—–

5 Stars

LetsReadIndie Reading Challenge

2019 Cloak & Dagger Challenge

Don’t Panic by Neil Gaiman, David K. Dickson and MJ Simpson: An Indispensable Guide to Douglas Adams and his Work

I’d intended to get this up and ready for Towel Day last week — but, obviously, I failed. Schemes once again, Gang aft a-gley. It’s pretty fitting, really that this is late.

Don't PanicDon’t Panic: Douglas Adams & The Hitchhiker’s Guide to the Galaxy (Third Edition)

by Neil Gaiman; Additional Material by David K. Dickson & MJ Simpson
Series: The Hitchhiker’s Guide to the Galaxy Trilogy (related)

Hardcover, 207 pg.
Titan Books, 2003
Read: May 22 – 23, 2019

          
The idea in question bubbled into Douglas Adams’s mind quite spontaneously, in a field in Innsbruck. He later denied any personal memory of it having happened. But it’s the story he told, and, if there can be such a thing, it’s the beginning. If you have to take a flag reading THE STORY STARTS HERE and stick it into the story, then there is no other place to put it.

It was 1971, and the eighteen year-old Douglas Adams was hitch-hiking his way across Europe with a copy of The Hitchhiker’s Guide to Europethat he had stolen (he hadn’t bothered ‘borrowing’ a copy of Europe on $5 a Day, he didn’t have that kind of money).

He was drunk. He was poverty-stricken. He was too poor to afford a room at a youth hostel (the entire story is told at length in his introduction to The Hitchhiker’s Guide to the Galaxy: A Trilogy in Four Parts in England, and The Hitchhiker’s Trilogy in the US) and he wound up, at the end of a harrowing day, flat on his back in a field in Innsbruck, staring up at the stars. “Somebody,” he thought, “somebody really ought to write a Hitchhiker’s Guide to the Galaxy.”

He forgot about the idea shortly thereafter.

Five years later, while he was struggling to think of a legitimate reason for an alien to visit Earth, the phrase returned to him. The rest is history, and will be told in this book.

I distinctly remember purchasing the first edition of Don’t Panic from BookPeople of Moscow in the fall of 1991 — I remember being blown away by the idea that someone would write a book about Douglas Adams’ work. I had no idea who this Neil Gaiman fellow was, but I enjoyed his writing and loved the book he wrote — and read it several times. It was a long time (over 2 decades) before I thought of him as anything but “that guy who wrote the Hitchhiker’s book.” The Hitchhiker’s Trilogy had been a favorite of mine for years by that point, and getting to look behind the scenes of it was like catnip.

This is the third edition, and as is noted by Gaiman in the Forward, it “has been updated and expanded twice.” The completist in me would like to find a second edition to read the original 3 chapters added by David K. Dickson in 1993, but the important change was in 2002, when “MJ Simpson wrote chapters 27-30, and overhauled the entire text.” If you ask me, Gaiman’s name should be in the smaller print and Simpson’s should be the tall letters on the cover — but no publisher is that stupid, if you get the chance to claim that Neil Gaiman wrote a book, you run with it. Overhauled is a kind way of putting it — there’s little of the original book that I recognize (I’m going by memory only, not a side by side comparison). This is not a complaint, because Simpson’s version of the book is just as good as the original, it’s just not the original.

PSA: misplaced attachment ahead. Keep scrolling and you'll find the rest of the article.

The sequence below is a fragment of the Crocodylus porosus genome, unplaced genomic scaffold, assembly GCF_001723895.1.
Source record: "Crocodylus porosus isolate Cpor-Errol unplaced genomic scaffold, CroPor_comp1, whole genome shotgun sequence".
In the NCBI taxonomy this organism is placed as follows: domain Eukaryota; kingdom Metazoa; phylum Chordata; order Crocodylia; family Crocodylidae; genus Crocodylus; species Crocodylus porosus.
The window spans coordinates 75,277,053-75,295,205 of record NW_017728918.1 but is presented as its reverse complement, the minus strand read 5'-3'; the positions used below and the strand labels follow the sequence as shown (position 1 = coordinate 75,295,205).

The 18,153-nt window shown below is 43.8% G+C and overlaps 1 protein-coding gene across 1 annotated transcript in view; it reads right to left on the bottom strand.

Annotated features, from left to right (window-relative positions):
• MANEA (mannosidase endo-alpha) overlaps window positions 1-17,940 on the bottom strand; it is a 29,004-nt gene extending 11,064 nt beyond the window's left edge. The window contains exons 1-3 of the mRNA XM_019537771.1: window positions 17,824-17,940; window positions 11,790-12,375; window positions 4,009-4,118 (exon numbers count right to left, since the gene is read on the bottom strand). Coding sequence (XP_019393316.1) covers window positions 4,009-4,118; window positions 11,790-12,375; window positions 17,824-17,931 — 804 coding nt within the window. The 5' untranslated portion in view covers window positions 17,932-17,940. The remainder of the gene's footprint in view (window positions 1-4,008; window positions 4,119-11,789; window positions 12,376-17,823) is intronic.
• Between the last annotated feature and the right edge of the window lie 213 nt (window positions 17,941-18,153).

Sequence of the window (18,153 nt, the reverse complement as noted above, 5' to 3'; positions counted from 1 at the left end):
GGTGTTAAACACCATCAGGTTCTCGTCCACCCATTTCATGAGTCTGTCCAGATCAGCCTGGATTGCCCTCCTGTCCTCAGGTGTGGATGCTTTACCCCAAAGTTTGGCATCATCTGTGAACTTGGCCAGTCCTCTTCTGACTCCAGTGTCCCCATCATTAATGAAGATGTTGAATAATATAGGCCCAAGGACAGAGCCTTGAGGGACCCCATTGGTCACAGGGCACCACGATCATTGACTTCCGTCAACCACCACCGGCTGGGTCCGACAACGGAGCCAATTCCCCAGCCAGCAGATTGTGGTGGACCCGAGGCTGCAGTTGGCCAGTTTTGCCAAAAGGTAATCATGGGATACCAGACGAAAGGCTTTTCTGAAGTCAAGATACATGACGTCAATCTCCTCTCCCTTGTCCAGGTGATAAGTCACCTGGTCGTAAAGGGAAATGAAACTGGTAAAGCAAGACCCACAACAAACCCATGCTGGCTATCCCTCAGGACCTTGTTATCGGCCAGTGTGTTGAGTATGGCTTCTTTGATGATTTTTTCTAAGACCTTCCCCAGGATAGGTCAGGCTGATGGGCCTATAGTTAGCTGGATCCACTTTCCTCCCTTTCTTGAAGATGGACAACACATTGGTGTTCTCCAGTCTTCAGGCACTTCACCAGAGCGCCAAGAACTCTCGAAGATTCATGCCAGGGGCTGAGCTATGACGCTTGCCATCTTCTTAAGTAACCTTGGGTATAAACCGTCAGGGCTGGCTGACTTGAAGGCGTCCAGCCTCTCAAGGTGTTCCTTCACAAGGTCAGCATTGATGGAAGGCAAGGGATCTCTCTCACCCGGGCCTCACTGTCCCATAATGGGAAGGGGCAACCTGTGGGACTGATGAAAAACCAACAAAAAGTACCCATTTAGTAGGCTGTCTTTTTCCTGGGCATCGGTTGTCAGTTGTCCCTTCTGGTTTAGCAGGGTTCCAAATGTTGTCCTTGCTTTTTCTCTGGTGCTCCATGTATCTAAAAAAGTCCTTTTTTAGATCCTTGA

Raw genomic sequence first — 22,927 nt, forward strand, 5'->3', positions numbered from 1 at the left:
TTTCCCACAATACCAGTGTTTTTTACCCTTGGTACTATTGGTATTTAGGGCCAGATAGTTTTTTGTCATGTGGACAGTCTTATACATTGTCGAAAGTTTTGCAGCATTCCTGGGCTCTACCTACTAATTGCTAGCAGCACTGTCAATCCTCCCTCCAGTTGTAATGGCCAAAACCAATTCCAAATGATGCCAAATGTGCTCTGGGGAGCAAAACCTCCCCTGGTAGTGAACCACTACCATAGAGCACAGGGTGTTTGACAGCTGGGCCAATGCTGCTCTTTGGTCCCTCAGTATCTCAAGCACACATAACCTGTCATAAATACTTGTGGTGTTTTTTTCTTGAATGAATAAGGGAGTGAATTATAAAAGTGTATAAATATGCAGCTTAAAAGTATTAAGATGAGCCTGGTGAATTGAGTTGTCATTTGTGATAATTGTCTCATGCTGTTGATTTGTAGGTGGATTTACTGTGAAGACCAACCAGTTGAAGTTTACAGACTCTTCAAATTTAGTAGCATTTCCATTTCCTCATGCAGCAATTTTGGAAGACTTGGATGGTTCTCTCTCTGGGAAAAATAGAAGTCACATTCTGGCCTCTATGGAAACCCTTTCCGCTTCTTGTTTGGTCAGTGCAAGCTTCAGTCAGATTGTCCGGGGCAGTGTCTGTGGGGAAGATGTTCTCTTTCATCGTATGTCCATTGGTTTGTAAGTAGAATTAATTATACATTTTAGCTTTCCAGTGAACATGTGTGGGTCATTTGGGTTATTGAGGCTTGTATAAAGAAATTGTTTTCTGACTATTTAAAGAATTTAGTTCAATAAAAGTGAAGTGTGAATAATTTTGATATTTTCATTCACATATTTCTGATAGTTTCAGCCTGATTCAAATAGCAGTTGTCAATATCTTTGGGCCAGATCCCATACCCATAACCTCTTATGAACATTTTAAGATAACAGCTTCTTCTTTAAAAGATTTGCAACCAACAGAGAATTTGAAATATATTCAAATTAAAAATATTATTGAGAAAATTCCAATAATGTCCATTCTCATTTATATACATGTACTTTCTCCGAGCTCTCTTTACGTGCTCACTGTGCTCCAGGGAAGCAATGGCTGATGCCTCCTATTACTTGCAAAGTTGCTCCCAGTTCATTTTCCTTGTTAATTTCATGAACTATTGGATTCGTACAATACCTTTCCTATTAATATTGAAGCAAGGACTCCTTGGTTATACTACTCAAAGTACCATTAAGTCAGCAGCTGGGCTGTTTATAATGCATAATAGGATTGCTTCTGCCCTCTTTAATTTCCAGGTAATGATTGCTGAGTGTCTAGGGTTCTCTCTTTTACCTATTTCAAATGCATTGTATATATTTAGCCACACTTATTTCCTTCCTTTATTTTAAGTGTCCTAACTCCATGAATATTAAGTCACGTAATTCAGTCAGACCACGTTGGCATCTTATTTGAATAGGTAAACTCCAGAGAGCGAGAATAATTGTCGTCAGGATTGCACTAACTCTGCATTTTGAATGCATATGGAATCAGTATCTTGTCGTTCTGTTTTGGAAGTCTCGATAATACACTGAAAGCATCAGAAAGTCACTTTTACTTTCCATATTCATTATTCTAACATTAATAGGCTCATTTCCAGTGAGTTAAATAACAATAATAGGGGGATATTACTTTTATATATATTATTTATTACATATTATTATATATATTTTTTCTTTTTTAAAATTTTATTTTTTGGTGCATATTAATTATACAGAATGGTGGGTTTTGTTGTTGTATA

This is a little more than the story of The Hitchhiker’s Trilogy, but it’s certainly not a biography of Adams — maybe you could call it a professional biography. Or a biography of Adams the creator, which only touches upon the rest of his life as needed. Yes there are brief looks at his childhood, schooling, etc. But it primarily focuses on his writing, acting, producing and whatnot as the things that led to that revolutionary BBC Radio series and what happened afterward. Maybe you could think of it as the story of a man’s lifelong battle to meet a deadline and the lengths those around him would go to help him not miss it too much.

Once we get to the Radio series, it follows the The Hitchhiker’s Trilogy through each incarnation and expansion — talking about the problems getting it produced (in whatever medium we’re talking about — books, TV show, movie, stage show) and the content. Then the book discusses other Adams projects — Dirk Gently books, The Last Chance to See, his computer work, and other things like that.